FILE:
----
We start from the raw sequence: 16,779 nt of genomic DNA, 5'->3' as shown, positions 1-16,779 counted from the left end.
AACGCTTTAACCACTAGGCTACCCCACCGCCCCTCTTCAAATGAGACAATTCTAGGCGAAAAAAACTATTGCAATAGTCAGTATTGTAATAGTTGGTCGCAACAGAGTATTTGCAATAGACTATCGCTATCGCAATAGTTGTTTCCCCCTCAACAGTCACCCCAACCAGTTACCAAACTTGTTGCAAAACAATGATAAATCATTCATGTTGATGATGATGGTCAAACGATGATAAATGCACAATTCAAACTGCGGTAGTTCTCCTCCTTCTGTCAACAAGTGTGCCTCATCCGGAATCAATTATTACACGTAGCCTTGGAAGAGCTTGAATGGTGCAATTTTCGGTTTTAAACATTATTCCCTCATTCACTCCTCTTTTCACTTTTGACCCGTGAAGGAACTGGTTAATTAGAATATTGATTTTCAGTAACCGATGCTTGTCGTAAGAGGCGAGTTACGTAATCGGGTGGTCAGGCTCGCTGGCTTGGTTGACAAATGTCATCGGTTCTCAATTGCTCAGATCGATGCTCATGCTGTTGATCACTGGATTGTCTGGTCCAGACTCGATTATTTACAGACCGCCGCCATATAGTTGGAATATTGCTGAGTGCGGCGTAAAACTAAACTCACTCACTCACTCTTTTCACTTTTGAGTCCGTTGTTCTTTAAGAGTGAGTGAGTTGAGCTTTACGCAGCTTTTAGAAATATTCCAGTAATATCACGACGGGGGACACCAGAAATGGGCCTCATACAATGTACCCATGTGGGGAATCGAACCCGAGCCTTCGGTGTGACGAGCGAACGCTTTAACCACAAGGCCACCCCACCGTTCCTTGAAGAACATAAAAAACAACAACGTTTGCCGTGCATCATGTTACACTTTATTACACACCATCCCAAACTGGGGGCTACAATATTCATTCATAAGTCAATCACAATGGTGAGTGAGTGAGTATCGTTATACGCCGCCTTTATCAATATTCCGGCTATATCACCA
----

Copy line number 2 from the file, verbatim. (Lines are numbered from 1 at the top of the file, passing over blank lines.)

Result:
AACGCTTTAACCACTAGGCTACCCCACCGCCCCTCTTCAAATGAGACAATTCTAGGCGAAAAAAACTATTGCAATAGTCAGTATTGTAATAGTTGGTCGCAACAGAGTATTTGCAATAGACTATCGCTATCGCAATAGTTGTTTCCCCCTCAACAGTCACCCCAACCAGTTACCAAACTTGTTGCAAAACAATGATAAATCATTCATGTTGATGATGATGGTCAAACGATGATAAATGCACAATTCAAACTGCGGTAGTTCTCCTCCTTCTGTCAACAAGTGTGCCTCATCCGGAATCAATTATTACACGTAGCCTTGGAAGAGCTTGAATGGTGCAATTTTCGGTTTTAAACATTATTCCCTCATTCACTCCTCTTTTCACTTTTGACCCGTGAAGGAACTGGTTAATTAGAATATTGATTTTCAGTAACCGATGCTTGTCGTAAGAGGCGAGTTACGTAATCGGGTGGTCAGGCTCGCTGGCTTGGTTGACAAATGTCATCGGTTCTCAATTGCTCAGATCGATGCTCATGCTGTTGATCACTGGATTGTCTGGTCCAGACTCGATTATTTACAGACCGCCGCCATATAGTTGGAATATTGCTGAGTGCGGCGTAAAACTAAACTCACTCACTCACTCTTTTCACTTTTGAGTCCGTTGTTCTTTAAGAGTGAGTGAGTTGAGCTTTACGCAGCTTTTAGAAATATTCCAGTAATATCACGACGGGGGACACCAGAAATGGGCCTCATACAATGTACCCATGTGGGGAATCGAACCCGAGCCTTCGGTGTGACGAGCGAACGCTTTAACCACAAGGCCACCCCACCGTTCCTTGAAGAACATAAAAAACAACAACGTTTGCCGTGCATCATGTTACACTTTATTACACACCATCCCAAACTGGGGGCTACAATATTCATTCATAAGTCAATCACAATGGTGAGTGAGTGAGTATCGTTATACGCCGCCTTTATCAATATTCCGGCTATATCACCA